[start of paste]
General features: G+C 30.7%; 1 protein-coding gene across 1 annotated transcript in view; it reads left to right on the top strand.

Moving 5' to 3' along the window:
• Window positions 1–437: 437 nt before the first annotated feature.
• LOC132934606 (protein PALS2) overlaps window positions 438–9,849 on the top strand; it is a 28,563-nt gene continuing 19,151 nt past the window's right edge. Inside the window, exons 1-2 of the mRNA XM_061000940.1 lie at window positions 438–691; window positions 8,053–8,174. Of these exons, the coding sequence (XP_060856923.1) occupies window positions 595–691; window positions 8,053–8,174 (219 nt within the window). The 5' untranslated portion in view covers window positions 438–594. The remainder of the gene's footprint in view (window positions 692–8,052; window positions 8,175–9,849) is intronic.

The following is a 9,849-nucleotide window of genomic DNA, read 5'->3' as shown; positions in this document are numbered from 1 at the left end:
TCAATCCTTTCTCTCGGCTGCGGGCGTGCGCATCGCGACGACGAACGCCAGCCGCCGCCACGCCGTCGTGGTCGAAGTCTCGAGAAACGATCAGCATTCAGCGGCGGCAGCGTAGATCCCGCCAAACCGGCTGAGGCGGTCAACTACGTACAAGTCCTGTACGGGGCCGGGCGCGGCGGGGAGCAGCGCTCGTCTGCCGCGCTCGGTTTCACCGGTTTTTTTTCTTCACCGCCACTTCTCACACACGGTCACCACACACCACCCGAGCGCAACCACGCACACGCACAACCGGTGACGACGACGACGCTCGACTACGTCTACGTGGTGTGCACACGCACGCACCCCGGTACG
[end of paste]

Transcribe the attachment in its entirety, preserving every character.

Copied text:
General features: G+C 30.7%; 1 protein-coding gene across 1 annotated transcript in view; it reads left to right on the top strand.

Moving 5' to 3' along the window:
• Window positions 1–437: 437 nt before the first annotated feature.
• LOC132934606 (protein PALS2) overlaps window positions 438–9,849 on the top strand; it is a 28,563-nt gene continuing 19,151 nt past the window's right edge. Inside the window, exons 1-2 of the mRNA XM_061000940.1 lie at window positions 438–691; window positions 8,053–8,174. Of these exons, the coding sequence (XP_060856923.1) occupies window positions 595–691; window positions 8,053–8,174 (219 nt within the window). The 5' untranslated portion in view covers window positions 438–594. The remainder of the gene's footprint in view (window positions 692–8,052; window positions 8,175–9,849) is intronic.

The following is a 9,849-nucleotide window of genomic DNA, read 5'->3' as shown; positions in this document are numbered from 1 at the left end:
TCAATCCTTTCTCTCGGCTGCGGGCGTGCGCATCGCGACGACGAACGCCAGCCGCCGCCACGCCGTCGTGGTCGAAGTCTCGAGAAACGATCAGCATTCAGCGGCGGCAGCGTAGATCCCGCCAAACCGGCTGAGGCGGTCAACTACGTACAAGTCCTGTACGGGGCCGGGCGCGGCGGGGAGCAGCGCTCGTCTGCCGCGCTCGGTTTCACCGGTTTTTTTTCTTCACCGCCACTTCTCACACACGGTCACCACACACCACCCGAGCGCAACCACGCACACGCACAACCGGTGACGACGACGACGCTCGACTACGTCTACGTGGTGTGCACACGCACGCACCCCGGTACG